This movie is bumming me out. Like, big, big, big time bumming me out.
In it, a young guy named Dennis (Andrew Garfield) hits some tough times and he, his young son, and his mother (Laura Dern) get evicted when their home goes into foreclosure. Real estate mogul Rick (Michael Shannon) is making serious bank helping to make those foreclosures happen, then buying up those empty homes for real cheap and repackaging them for new buyers. The money is staggering. Dennis is dazzled by it. He’s never made this kind of cash before, and mid-recession, he’s not likely to find even a fraction of it anywhere else. But it means working for the bad guys and evicting people, nice people, just like him.
Rick isn’t really the villain though, it’s the system that made him. “America doesn’t bail out the losers. America was built by bailing out winners. By rigging a nation of the winners, for the winners, by the winners.” Fucking ouch, eh?
Matt already reviewed this movie, but I feel compelled to write a bit about how devastated I am watching this. This is the real story, the faces that The Big Short failed to show us. THIS is the housing crisis. These are the real people who were booted out of their homes. In fact, when Andrew Garfield is pounding on people’s doors, those are, more often than not, real evictees answering them, often standing in their own foreclosed homes. Jason Reitman went for a similar effect in Up In the Air, interviewing real victims of downsizing on camera. Both these movies are symptoms of the same dirty disease, and it’s heartbreaking. And I can’t help but wonder if any of these homeless people are comforted by being portrayed, however compassionately, by Hollywood millionaires.
I’ve had this on my list since Matt’s review. It’s kinda ironic that ‘winners’ are highlighting the plight of those who got screwed, huh? Sometimes there’s more than just winners and losers / wolves and sheep … sometimes folks are a tad irked by what happens that they go make movies about it and highlight that something is broken.
This is at a theater not too far from me. Not sure I’ll see it there, but I might get the DVD when it comes out. Not a feel-good movie, I’m sure.
I had an uncle who took a “part time” job with a Cartage company years ago and what broke him was going to repossess a refrigerator in this single mom’s home. She was wailing, hanging onto the fridge as he and another guy were trying to get it on the dolly. Her little kids were watching and crying.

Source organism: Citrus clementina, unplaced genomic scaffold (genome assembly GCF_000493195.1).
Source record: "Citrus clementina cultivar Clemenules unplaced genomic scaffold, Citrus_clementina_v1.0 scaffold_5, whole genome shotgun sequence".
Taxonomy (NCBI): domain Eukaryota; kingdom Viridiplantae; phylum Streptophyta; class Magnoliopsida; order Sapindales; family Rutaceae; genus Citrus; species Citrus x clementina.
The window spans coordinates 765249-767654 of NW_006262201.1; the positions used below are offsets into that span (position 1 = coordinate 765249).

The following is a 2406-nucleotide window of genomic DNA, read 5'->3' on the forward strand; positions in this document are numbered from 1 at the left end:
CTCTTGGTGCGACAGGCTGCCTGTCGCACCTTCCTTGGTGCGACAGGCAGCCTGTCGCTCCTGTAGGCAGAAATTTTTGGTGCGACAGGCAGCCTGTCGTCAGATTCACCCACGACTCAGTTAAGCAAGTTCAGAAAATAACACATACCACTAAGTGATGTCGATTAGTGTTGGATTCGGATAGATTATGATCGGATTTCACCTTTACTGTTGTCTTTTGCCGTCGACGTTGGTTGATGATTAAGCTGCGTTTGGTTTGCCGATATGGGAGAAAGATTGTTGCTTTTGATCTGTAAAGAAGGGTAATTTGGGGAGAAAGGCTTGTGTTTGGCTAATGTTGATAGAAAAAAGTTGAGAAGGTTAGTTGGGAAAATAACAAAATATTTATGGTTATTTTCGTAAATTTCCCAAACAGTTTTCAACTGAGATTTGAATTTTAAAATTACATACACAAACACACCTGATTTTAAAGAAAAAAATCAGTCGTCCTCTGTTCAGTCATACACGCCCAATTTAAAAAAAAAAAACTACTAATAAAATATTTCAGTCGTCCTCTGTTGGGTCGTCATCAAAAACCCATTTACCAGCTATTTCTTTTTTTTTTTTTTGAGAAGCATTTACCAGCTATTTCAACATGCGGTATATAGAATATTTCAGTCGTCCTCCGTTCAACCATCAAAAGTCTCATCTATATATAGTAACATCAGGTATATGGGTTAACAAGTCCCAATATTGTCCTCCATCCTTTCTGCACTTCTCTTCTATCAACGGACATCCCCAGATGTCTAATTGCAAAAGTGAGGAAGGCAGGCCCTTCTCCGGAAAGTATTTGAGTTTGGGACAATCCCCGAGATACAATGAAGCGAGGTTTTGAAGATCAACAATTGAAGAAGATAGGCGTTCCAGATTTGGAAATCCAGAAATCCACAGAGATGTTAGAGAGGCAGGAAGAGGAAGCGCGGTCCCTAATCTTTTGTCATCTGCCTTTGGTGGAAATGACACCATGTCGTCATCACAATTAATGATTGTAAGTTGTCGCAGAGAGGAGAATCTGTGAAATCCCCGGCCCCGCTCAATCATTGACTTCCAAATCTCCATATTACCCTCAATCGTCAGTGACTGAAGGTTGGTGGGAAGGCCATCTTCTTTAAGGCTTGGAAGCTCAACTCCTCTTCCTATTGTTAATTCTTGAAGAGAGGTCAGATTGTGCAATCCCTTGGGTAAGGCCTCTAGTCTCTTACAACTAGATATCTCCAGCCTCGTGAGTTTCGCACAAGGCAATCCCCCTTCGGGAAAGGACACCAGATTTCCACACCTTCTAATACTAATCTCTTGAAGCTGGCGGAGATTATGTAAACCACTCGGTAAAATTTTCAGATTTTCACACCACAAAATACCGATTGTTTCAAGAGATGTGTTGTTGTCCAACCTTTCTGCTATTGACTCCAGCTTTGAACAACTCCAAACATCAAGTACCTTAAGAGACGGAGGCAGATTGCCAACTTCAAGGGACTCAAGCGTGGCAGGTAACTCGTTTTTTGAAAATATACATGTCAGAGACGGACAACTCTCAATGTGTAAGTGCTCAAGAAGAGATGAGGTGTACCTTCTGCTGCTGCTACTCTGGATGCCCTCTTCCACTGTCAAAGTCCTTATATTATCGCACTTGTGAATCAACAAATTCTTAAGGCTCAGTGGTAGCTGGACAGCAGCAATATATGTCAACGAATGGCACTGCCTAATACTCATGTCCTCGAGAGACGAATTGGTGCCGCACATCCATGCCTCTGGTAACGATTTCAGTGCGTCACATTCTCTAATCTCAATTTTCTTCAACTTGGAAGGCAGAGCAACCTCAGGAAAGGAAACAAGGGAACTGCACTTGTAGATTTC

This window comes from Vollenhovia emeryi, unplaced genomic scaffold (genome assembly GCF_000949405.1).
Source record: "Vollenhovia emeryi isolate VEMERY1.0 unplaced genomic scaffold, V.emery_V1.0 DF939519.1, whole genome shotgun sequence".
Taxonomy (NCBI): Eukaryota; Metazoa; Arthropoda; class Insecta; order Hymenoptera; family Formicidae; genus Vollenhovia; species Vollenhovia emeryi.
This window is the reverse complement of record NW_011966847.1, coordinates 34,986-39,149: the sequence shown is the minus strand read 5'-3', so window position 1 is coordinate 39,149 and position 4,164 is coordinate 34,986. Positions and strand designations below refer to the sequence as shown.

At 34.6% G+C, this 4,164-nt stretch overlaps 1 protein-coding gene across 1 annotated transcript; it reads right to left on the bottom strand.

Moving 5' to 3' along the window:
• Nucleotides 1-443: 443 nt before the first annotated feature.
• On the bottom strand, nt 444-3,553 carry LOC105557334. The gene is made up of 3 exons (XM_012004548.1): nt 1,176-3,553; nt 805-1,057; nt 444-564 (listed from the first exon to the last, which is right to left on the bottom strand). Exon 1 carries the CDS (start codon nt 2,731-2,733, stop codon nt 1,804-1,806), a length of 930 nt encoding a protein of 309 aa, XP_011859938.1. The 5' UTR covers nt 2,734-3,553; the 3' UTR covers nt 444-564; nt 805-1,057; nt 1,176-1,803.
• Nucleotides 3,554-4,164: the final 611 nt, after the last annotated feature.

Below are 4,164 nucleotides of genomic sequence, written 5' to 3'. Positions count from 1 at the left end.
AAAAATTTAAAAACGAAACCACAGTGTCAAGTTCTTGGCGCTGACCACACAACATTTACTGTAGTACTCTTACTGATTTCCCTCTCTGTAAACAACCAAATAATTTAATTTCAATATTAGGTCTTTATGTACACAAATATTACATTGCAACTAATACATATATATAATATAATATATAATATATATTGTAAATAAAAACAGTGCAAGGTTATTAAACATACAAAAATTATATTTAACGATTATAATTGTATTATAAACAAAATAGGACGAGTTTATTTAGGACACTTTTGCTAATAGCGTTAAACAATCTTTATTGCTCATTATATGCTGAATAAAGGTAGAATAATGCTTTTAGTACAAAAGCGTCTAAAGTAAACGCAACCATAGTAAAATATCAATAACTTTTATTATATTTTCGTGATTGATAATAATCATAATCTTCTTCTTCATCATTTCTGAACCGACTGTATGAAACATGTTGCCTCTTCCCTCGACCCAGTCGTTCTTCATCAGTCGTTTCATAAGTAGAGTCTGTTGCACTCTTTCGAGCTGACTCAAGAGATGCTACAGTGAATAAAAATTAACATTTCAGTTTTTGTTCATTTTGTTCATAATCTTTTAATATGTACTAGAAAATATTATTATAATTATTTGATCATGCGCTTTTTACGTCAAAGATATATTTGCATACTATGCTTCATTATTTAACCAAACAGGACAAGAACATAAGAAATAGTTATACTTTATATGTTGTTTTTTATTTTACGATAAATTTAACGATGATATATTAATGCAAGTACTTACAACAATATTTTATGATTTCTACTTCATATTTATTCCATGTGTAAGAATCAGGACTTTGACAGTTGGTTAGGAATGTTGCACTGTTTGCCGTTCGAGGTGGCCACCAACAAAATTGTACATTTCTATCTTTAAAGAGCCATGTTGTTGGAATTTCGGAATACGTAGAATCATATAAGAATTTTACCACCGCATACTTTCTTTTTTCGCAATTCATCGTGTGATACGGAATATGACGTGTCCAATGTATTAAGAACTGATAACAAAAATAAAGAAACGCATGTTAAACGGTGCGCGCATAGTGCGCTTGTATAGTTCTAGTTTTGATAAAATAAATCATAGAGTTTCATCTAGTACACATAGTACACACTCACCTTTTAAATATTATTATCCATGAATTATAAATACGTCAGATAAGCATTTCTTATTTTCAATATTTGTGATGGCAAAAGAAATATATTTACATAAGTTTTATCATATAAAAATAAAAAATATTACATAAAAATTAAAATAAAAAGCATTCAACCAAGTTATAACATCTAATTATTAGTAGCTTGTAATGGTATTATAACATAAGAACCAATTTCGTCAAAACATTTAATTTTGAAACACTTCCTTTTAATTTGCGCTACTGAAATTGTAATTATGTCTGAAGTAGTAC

He quit the job a few hours later, rounded up a friend with a truck, got an old fridge somewhere and brought it to the lady that evening.
This movie has been on my list for a while…thanks for reminding me.
Probably not. But I think the point is to document the situation. And perhaps we can learn from it so it never happens again.
Oh, man. I’d heard about this movie but didn’t truly know what it was about until I read your post. I understood about 50% of The Big Short but the devastation that followed was clear as day. I definitely need to see this.
This film is devastating indeed and I love what you said about putting a *face* to the victims of the housing crisis. It’s such a well-acted film from start to finish, wish it had gotten more attention as The Big Short.
Exactly how I felt, Ruth.
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Really liked this. I agree that its pretty devastating which is why it really left a mark on me. And the performances from both Garfield and Shannon are just spell-binding. Great film
I always think Shannon is the greatest, but was surprised by how much I bought Garfield in his character’s skin.
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